Here is a great short video series from
the UCSF Program on Reproductive Health and the Environment.
Please watch and share!
Posted in Child Health, Education, Environmental Health, Health, Pollution, Public Health, Toxic Trespass
Tagged allergies, asthma, autism, cancer, Chemicals, hazardous air pollutants, IAQ, neurotoxins, petrochemicals, phthalates, Research, science, toxic, toxic chemicals, toxic trespass, video
The canaries are still waiting!
“We issued a report (in 1985) that identified existing, publicly funded means of diagnosis, and accepted various methods of patient management, including avoidance of offending agents.
We did not feel that more research was needed before these and other measures were introduced to protect patients from being caused harm through inappropriate labelling or the denial of reasonable accommodation.”
Excerpted from this letter by Judge George M. Thomson, B.A., LL.B., LL.M., who chaired the extensive report by the Ad Hoc Committee on Environmental Hypersensitivity Disorders for the Province of Ontario in 1985:
Posted in Environmental Health, Environmental Sensitivities, Human Rights, Pollution, Public Health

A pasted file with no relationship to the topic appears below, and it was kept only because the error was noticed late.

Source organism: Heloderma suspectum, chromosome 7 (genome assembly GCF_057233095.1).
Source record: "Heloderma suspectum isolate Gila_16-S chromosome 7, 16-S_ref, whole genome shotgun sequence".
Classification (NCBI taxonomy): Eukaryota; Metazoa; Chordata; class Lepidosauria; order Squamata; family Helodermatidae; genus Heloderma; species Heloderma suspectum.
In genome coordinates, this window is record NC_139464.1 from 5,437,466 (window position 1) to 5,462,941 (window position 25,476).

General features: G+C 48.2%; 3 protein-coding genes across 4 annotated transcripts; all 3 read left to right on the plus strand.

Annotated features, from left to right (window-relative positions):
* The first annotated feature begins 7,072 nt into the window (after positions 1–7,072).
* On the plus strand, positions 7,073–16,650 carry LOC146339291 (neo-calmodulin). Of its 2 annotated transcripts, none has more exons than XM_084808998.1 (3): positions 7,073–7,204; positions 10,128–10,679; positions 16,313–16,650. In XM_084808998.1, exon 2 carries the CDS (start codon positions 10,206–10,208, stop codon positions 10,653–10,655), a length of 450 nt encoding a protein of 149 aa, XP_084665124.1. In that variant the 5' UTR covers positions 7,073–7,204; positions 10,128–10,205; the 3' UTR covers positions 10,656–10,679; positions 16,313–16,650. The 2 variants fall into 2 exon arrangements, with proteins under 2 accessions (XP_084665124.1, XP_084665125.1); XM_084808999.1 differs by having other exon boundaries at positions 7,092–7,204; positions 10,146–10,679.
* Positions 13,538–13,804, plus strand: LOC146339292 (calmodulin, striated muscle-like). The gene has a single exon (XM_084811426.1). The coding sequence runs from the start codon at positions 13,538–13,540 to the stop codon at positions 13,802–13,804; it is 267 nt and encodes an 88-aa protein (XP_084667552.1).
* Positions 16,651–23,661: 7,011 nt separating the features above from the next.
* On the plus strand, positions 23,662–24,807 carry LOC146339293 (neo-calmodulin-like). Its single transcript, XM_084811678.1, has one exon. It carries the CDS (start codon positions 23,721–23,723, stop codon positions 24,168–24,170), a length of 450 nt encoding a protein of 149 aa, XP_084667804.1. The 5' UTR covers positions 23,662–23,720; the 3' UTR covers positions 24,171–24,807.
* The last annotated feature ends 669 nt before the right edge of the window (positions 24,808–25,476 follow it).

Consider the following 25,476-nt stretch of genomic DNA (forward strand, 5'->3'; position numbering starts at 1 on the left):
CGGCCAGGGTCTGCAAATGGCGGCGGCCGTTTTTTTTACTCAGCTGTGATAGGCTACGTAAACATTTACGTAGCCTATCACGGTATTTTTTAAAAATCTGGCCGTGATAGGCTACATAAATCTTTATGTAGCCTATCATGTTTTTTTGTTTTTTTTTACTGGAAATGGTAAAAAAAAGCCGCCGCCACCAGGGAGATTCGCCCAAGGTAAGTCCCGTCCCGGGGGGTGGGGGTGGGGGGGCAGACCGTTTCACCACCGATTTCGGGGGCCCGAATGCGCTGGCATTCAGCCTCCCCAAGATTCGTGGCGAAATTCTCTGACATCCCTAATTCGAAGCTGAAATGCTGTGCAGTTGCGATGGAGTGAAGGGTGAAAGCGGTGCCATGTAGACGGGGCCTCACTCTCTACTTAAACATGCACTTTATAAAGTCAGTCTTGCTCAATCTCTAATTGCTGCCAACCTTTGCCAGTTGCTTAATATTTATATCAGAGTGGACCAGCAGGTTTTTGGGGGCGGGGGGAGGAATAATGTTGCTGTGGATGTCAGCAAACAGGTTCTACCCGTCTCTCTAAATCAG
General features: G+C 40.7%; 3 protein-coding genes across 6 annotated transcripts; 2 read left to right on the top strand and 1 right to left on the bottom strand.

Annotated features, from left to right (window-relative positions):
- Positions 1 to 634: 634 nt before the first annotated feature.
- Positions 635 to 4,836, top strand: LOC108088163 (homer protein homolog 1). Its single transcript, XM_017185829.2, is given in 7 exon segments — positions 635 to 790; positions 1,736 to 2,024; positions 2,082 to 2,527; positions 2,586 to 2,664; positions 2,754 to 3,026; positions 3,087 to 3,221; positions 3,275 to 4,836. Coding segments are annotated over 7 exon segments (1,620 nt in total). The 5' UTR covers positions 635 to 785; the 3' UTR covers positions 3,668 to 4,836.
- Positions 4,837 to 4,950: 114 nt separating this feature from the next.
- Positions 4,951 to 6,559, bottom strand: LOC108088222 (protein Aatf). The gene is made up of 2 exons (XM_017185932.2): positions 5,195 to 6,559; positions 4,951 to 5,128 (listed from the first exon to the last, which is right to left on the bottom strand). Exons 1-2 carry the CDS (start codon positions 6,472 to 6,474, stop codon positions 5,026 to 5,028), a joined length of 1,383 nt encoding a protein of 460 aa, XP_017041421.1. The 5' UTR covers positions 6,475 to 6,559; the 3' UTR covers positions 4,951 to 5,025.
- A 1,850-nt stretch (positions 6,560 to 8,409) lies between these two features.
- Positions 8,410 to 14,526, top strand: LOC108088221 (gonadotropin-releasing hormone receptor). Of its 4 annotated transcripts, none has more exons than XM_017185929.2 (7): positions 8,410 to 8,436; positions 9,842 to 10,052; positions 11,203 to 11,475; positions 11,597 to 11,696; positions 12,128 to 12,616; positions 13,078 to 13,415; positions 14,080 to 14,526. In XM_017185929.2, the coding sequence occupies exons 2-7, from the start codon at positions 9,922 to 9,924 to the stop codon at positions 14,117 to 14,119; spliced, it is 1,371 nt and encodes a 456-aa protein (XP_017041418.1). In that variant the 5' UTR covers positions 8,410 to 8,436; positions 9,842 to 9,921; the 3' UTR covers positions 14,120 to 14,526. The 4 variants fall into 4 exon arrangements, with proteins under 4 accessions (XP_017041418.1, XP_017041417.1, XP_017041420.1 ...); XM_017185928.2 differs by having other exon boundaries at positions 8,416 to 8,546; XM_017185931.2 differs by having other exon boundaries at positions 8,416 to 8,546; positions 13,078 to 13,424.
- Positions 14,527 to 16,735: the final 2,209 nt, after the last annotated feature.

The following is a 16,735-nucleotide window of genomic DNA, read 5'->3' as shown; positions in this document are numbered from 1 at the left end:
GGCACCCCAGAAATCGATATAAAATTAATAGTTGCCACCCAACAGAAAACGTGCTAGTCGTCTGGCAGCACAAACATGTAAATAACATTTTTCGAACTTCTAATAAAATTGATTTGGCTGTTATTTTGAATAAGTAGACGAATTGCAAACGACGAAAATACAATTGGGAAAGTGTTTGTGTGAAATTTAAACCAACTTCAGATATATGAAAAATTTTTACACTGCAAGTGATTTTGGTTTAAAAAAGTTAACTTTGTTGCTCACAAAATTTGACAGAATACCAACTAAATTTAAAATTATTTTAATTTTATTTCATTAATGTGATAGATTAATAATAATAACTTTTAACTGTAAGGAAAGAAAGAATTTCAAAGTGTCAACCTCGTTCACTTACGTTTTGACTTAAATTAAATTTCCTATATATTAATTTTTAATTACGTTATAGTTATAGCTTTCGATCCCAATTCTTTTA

Tagged canaries, chemical sensitivity, Fragrance, fragrance-free, hazardous air pollutants, health, invisible disabilities, MCS, MCS/ES, multiple chemical sensitivities, petrochemicals, toxic trespass
WHO Says We Need Fresh Air?!
Guest Post from Marie LeBlanc
Bringing awareness to chemical sensitivity
Marie LeBlanc at the Centennial Concert Hall in Winnipeg. May 12th 2017.
I am an artist in Winnipeg who lives with multiple chemical sensitivity (MCS) and environmental illness caused by mold exposure. My art has been in relation to multiple chemical sensitivity (MCS)/Environmental Illness (EI) and toxic environments.
“WHO says we need fresh air?!” is a series of quotes from sufferers of Multiple Chemical Sensitivity, Environmental Illness, Mold Exposure, Electrohypersensitivity Syndrome, Lyme Disease and other conditions related to Chronic/Complex Immunological Neurological Diseases.